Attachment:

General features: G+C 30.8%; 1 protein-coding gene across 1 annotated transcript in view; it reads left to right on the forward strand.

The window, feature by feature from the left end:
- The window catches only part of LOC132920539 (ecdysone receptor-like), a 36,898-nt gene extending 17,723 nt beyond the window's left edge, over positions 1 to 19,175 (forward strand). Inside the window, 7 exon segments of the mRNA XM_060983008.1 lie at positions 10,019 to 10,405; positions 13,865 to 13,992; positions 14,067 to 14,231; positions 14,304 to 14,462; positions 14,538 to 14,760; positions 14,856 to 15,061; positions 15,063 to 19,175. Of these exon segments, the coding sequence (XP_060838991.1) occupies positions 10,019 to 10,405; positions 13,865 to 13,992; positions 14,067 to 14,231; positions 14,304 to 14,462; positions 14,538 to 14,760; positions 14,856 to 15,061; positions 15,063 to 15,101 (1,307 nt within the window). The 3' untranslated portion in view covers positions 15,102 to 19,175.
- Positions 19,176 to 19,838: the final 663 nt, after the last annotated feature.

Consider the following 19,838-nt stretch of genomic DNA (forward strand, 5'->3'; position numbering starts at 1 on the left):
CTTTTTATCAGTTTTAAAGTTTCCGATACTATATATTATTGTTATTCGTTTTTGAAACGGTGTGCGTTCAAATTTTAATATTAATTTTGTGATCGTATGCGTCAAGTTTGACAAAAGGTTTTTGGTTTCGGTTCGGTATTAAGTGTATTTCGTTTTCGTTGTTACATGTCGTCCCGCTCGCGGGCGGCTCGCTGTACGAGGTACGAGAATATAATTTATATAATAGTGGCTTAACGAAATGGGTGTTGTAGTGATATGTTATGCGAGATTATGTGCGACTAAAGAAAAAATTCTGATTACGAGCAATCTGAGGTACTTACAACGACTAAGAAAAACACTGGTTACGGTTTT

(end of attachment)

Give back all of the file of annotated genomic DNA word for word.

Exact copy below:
General features: G+C 30.8%; 1 protein-coding gene across 1 annotated transcript in view; it reads left to right on the forward strand.

The window, feature by feature from the left end:
- The window catches only part of LOC132920539 (ecdysone receptor-like), a 36,898-nt gene extending 17,723 nt beyond the window's left edge, over positions 1 to 19,175 (forward strand). Inside the window, 7 exon segments of the mRNA XM_060983008.1 lie at positions 10,019 to 10,405; positions 13,865 to 13,992; positions 14,067 to 14,231; positions 14,304 to 14,462; positions 14,538 to 14,760; positions 14,856 to 15,061; positions 15,063 to 19,175. Of these exon segments, the coding sequence (XP_060838991.1) occupies positions 10,019 to 10,405; positions 13,865 to 13,992; positions 14,067 to 14,231; positions 14,304 to 14,462; positions 14,538 to 14,760; positions 14,856 to 15,061; positions 15,063 to 15,101 (1,307 nt within the window). The 3' untranslated portion in view covers positions 15,102 to 19,175.
- Positions 19,176 to 19,838: the final 663 nt, after the last annotated feature.

Consider the following 19,838-nt stretch of genomic DNA (forward strand, 5'->3'; position numbering starts at 1 on the left):
CTTTTTATCAGTTTTAAAGTTTCCGATACTATATATTATTGTTATTCGTTTTTGAAACGGTGTGCGTTCAAATTTTAATATTAATTTTGTGATCGTATGCGTCAAGTTTGACAAAAGGTTTTTGGTTTCGGTTCGGTATTAAGTGTATTTCGTTTTCGTTGTTACATGTCGTCCCGCTCGCGGGCGGCTCGCTGTACGAGGTACGAGAATATAATTTATATAATAGTGGCTTAACGAAATGGGTGTTGTAGTGATATGTTATGCGAGATTATGTGCGACTAAAGAAAAAATTCTGATTACGAGCAATCTGAGGTACTTACAACGACTAAGAAAAACACTGGTTACGGTTTT